Weekly output: Safari reloading, screenshots and privacy, Windows 8, SXSW and smartphones (x2), syncing, Android keyboards

I wrote the first three stories on this list using an external keyboard hooked up to my ThinkPad. That move came courtesy of the busted keyboard that stopped responding to certain keystrokes–including Enter, Backspace, 8 and h–sometime between my going to bed the night before SXSW and my getting on the first flight to Austin. That did not add to the business-travel experience.

3/11/2012: Tip: Avoid hiccups in Safari browsing, USA Today

I’m glad this column’s format doesn’t require using a specific reader’s name, because this problem comes from my own experience with Apple’s browser. (The day after this posted, Apple issued a 5.1.4 update to Safari that, as far as I can tell, doesn’t do much to solve the problem.) In the rest of the column, I offer a reminder that I too often leave out of pieces on privacy: If something online is sufficiently interesting, people will take a screengrab of it and share that image, regardless of whatever privacy settings once protected that item.

3/12/2012: Windows 8: The Shock Of The New, And The Old, Discovery News

I wanted to like Microsoft’s upcoming replacement for Windows 7. I still do. But blowing up a smartphone interface, Metro, to laptop-screen dimensions seems like a fundamental mistake. So does making touchscreen gestures critical to so many routine actions. Yes, many of my peers in tech journalism–see, for instance, ZDNet’s Ed Bott–have been far more positive about Windows 8. But most of those reviews were done on touchscreen tablets loaned by Microsoft , while I installed the Consumer Preview release alongside Win 7 on a non-touchscreen laptop.

3/13/2012: Smartphone Battery Life Goes South By Southwest, CEA Digital Dialogue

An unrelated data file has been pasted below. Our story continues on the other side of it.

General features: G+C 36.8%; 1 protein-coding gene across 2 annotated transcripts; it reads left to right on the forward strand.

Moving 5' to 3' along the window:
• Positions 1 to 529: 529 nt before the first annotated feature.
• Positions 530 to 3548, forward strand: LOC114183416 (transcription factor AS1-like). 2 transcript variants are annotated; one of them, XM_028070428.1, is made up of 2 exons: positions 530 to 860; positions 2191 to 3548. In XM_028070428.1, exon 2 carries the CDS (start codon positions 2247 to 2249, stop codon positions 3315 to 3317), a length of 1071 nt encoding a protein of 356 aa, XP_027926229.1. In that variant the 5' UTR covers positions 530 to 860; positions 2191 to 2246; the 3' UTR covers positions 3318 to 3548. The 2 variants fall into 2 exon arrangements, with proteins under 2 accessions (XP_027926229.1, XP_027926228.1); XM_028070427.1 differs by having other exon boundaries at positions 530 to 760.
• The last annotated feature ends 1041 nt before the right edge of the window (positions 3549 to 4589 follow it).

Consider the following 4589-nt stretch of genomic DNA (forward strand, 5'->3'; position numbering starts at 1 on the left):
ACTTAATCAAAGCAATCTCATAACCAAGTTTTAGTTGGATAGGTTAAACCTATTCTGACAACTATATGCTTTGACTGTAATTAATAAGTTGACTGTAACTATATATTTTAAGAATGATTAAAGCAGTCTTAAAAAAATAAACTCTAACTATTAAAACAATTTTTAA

Forgive me for writing yet another rant about lame smartphone battery life–but my experience at the conference set a new low. And I wasn’t alone in this dilemma. The night after I wrote this, I found myself at a bar next to a spare power outlet. I plugged in my travel power strip and soon had people coming up to me with dead or dying phones, offering to trade a drink ticket for one of the remaining outlets on the strip.

3/16/2012: Which Apps Might Outlive SXSW, Discovery News

In retrospect, I could not have picked a much worse time for this post to go up–on the morning that Apple’s new iPad arrived, and only hours before the news of Mike Daisey’s duplicity would break. What was I thinking? Anyway, I do like how this piece turned out, so please read it when you get bored of reading about tablet computing and journalist standards–if not sooner.

3/18/2012: Tip: A cautionary tale about syncing, USA Today

I wasn’t sure this reader’s question about unexpected BlackBerry contacts syncing would be relevant enough until Andy Baio wrote a great piece for Wired.com about the perils of giving too many third-party apps access to your Web services. That inspired me to pivot from one person’s glitch to the larger issue of being too generous with access to our data. The balance of the column, a reminder to check for alternate software keyboards on an Android device, came about because commenters on my Boing Boing review of the Samsung Galaxy Note asked why I didn’t tell readers to switch from Samsung’s obnoxious keyboard.